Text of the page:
While those with diabetes will be the biggest beneficiaries of the inhaled insulin just approved by the FDA, another large benefactor – but unlikely to receive much publicity for the achievement – is Nektar Therapeutics (San Carlos, California).

Late last week the FDA reported market approval of Exubera, a recombinant human insulin, from Pfizer (New York), with the drug delivered via an inhaler device developed by Nektar, for the treatment of both Type 1 and Type 2 diabetes.

As the first inhaled insulin on the market, Exubera is predicted to produce sales of up to $10 billion annually. And Nektar, which in partnership with Pfizer also developed the powdered, inhaleable form of the drug in addition to the delivery device – could reap 10% to 20% of sales and royalties, Joyce Strand, director of corporate communications for Nektar, told Medical Device Daily in September (MDD, Sept. 12, 2005).

In approving the drug, the FDA followed the advice of the Endocrinologic and Metabolic Drugs Advisory Committee, which last September voted to recommend its approval.

Strand at the time described the Nektar inhaler device as “like a thin soda pop can that extends like a telescope. The extended part is a clear chamber so you can see whether you've take a dose or not in a simple manner.“

Pulling a handle on the device, she said, “compresses the air, forces the air through the powder and makes it into a fine powder.“

Nektar said in a statement following the announcement of the FDA approval that it would “receive royalties on all marketed products, as well as revenue for the manufacture of the powders and the inhalation devices.“ It did not project what these amounts will be.

Pfizer is responsible for marketing, manufacturing and the clinical development of Exubera. Nektar provides support in the manufacturing process for Exubera insulin and manufactures the inhalers.

In its announcement of the approval, the FDA described Exubera as a “potential alternative for many of the more than 5 million Americans who take insulin injections.“

“Until today, patients with diabetes who need insulin to manage their disease had only one way to treat their condition,“ said Steven Galson, director of the FDA's Center for Drug Evaluation and Research. “It is our hope that the availability of inhaled insulin will offer patients more options to better control their blood sugars.“

Larry Deeb, MD, president-elect, science and medicine, of the American Diabetes Association (ADA; Alexandria, Virginia), said patients have to remember that Exubera is “just insulin.“

“It really is just insulin, and I think that's an important statement to make, and so in a sense it can be expected to do no more and no less than insulin does,“ Deeb told MDD. “The question really to me will be, are there people who won't take injections who might take inhaled insulin and that might be appropriate.“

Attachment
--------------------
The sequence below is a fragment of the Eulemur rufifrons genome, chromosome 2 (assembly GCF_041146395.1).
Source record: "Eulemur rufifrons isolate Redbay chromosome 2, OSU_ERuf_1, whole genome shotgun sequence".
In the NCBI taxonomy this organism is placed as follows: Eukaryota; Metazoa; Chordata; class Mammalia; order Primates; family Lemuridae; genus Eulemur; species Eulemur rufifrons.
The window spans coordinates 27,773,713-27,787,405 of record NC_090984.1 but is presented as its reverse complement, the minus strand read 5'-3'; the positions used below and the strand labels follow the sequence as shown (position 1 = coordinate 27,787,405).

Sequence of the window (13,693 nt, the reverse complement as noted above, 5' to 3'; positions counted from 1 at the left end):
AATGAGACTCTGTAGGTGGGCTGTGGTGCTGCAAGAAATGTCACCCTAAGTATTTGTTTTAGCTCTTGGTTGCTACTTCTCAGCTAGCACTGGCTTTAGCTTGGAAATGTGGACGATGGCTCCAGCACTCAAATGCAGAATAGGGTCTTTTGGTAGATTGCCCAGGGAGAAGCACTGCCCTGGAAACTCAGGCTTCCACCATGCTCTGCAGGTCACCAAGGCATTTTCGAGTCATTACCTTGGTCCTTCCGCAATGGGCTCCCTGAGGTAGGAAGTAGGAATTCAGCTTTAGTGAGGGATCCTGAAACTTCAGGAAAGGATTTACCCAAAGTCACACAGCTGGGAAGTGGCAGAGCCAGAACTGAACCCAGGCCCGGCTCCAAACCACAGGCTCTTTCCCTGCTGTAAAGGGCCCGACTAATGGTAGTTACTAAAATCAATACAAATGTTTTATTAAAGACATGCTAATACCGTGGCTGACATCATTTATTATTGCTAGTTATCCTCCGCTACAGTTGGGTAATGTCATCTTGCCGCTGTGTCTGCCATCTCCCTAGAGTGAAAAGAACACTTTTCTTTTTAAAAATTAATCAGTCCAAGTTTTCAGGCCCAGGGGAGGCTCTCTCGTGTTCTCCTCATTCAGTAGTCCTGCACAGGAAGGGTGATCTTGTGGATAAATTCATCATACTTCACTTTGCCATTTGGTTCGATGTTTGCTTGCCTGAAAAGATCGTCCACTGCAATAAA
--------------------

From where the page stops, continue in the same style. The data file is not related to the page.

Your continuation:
Deeb said there clearly are certain groups of those with diabetes who will be most likely to benefit from inhaled insulin potentially: primarily those patients who do not currently take injections and those who intermittently take insulin and would be willing to take inhaled insulin and want to switch. However, he doesn't expect those with Type 1 diabetes who are on strict diets and regimens of insulin injections to switch. “You can't get that kind of vigor [for these patients] with inhaled insulin,“ he said.

The FDA said that the safety and efficacy of Exubera have been studied in about 2,500 adult patients with Type 1 and Type 2 diabetes. “In clinical studies Exubera reached peak insulin concentration more quickly than some insulin, called regular insulin, administered by an injection,“ the agency said.

Peak insulin levels were achieved at 49 minutes with Exubera inhaled insulin compared to 105 minutes with regular insulin, respectively.

However, Exubera prescriptions will be accompanied by a medication guide that the agency urges patients to adhere to for instructions on who is and who is not recommended to take Exubera.

The FDA specifically said that Exubera is “not to be used if you smoke or if you recently quit smoking,“ within the past six months. Exubera is also not recommended in patients with asthma, bronchitis or emphysema. Baseline tests for lung function are recommended to be repeated every six to 12 months thereafter, the FDA said.

“Like any insulin product, low blood sugar is a side effect of Exubera and patients should carefully monitor their blood sugars regularly,“ the FDA said. “Other side effects associated with Exubera therapy seen in clinical trials included cough, shortness of breath, sore throat and dry mouth.“

The agency also said it would continue to perform long-term studies on the insulin device “to confirm the continued safety of Exubera after it is marketed and to examine more thoroughly the issue of the efficacy and safety of Exubera in patients with underlying lung disease.“

The FDA approval followed an announcement the previous day that the European Union had approved Exubera for the treatment of adults with Type 2 diabetes older than 18 not adequately controlled with oral antidiabetic agents and requiring insulin therapy (MDD, Jan. 27, 2006). Exubera also was approved in Europe for the treatment of adults with Type 1 diabetes mellitus, in addition to long or intermediate acting injectable insulin, for whom the potential benefits of adding inhaled insulin outweigh the potential safety concerns.

Originally, Exubera was developed jointly by Pfizer and Sanofi-Aventis (Le Plessis Robinson, France). But Pfizer reached an agreement with Sanofi-Aventis earlier this month to obtain the worldwide rights to the inhaled insulin product.

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